• Dependent variables: The values you are using for your test. Usually you have only one dependent variable for one test.

Let's say you are comparing the performance time of two interaction techniques (Technique A and Technique B). Your independent variable is techniques, which is nominal. You are comparing performance time against the techniques and there is no concept of ordering for the techniques. Your dependent variable is performance time (msec), which is ratio. You can order time and the millisecond is an equal unit. It is important to figure out which dependent variables and independent variable you use and what types of data they are before jumping into any kind of statistical tests. The types of data determine statistical methods you can use. Particularly, it is generally a good idea to make your dependent variable interval or ratio because it allows you to do a wider variety of statistical analyses than nominal or ordinal.

One thing you may need to consider is how to treat the data from your Likert-scale questions. If you can assume that the differences between any two options are equal, you can treat them as interval data. For instance, if your options are strongly agree, agree, neutral, disagree, and strongly disagree, you may be able to treat them as interval data. However, if your options are like use it everyday, use it once a week, use it once a month, use it once a year, and have never used it, it is probably safer to treat them as ordinal data.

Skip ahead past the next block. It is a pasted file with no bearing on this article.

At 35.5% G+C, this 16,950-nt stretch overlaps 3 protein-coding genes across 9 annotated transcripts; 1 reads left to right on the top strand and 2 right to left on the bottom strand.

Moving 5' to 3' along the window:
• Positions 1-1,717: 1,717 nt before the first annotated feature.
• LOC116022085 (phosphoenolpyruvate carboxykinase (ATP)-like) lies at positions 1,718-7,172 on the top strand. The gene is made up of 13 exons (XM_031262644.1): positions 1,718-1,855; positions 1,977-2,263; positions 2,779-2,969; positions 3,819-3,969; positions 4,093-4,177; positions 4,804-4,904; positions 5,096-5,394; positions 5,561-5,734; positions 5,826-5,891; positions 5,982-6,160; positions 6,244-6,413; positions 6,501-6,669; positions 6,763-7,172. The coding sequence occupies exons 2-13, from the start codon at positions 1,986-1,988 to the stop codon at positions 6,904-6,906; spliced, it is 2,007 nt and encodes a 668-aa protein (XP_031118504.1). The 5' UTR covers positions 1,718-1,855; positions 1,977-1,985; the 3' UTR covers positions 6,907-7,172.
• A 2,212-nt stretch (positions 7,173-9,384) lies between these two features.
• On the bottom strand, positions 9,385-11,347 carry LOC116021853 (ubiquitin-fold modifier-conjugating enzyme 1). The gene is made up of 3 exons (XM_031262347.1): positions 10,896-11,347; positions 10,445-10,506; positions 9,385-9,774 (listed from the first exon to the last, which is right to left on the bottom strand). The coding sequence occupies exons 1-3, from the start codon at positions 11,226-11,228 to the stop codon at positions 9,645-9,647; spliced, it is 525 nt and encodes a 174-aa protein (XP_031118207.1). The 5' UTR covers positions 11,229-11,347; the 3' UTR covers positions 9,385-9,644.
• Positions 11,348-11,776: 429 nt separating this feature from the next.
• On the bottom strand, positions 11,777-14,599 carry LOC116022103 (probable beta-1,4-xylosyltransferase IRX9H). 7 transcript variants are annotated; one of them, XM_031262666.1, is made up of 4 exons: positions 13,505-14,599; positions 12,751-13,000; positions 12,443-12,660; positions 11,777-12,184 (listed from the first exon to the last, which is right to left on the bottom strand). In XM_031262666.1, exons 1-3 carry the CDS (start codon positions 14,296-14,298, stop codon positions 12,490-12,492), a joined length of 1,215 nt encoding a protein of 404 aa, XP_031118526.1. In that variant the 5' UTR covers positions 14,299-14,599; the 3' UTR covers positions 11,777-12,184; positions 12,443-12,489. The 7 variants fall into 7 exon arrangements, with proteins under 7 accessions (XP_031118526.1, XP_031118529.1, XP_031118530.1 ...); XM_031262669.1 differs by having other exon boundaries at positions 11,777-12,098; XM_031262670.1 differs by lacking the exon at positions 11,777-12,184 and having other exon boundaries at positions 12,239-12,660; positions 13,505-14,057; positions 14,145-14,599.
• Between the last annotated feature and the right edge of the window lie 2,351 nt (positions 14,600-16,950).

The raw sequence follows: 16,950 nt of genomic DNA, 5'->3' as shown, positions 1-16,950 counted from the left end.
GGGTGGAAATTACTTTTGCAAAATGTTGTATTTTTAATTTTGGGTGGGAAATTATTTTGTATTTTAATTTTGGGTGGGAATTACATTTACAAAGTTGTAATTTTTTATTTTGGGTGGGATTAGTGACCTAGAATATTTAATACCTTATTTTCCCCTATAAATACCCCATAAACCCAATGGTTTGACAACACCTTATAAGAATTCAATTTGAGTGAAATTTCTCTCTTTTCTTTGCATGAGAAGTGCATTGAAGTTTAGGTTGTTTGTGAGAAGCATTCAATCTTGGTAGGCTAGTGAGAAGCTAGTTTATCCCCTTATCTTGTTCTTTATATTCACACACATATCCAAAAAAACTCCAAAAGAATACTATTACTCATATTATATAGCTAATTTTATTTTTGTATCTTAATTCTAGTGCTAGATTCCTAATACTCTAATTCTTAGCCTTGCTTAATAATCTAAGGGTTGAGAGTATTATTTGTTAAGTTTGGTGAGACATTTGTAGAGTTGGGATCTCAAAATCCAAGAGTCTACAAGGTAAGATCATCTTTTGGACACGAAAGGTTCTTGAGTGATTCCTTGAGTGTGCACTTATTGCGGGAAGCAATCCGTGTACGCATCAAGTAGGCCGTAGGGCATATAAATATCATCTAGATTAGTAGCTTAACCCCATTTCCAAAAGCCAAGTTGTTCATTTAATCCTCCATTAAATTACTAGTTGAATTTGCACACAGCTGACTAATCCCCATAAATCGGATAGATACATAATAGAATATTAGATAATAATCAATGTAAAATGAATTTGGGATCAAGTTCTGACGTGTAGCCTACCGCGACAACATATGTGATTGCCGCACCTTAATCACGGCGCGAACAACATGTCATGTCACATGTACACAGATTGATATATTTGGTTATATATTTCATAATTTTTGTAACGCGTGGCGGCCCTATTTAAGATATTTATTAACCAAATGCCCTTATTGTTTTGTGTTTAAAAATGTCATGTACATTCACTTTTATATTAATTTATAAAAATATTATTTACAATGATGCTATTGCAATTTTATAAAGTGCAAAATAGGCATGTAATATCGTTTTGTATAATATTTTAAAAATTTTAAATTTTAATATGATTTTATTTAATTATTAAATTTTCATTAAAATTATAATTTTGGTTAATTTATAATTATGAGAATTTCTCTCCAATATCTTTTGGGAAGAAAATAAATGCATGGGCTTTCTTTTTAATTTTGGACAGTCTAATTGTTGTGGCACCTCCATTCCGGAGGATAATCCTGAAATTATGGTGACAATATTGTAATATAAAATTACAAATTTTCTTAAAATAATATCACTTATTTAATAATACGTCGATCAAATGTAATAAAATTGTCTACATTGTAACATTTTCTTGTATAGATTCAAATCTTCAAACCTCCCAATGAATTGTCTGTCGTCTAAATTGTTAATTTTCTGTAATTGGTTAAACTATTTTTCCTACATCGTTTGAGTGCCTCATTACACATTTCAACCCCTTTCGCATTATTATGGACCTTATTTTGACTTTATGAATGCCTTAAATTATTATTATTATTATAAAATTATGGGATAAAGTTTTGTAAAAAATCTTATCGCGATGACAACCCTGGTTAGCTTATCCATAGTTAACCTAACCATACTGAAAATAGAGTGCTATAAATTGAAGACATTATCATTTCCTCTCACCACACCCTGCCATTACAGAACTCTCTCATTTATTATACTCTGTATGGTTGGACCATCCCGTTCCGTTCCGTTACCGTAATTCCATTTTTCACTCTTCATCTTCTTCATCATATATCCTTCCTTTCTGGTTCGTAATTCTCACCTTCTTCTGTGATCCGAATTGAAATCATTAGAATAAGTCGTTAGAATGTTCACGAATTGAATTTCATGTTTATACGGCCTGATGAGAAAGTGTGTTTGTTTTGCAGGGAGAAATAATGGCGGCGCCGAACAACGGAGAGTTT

Guest, 2015/12/09 03:57
I enjoyed reading your pages and encountered the following (quoted):
"it is generally a good idea to make your dependent variable interval or ratio because it allows you to do a wider variety of statistical analyses than nominal or ordinal"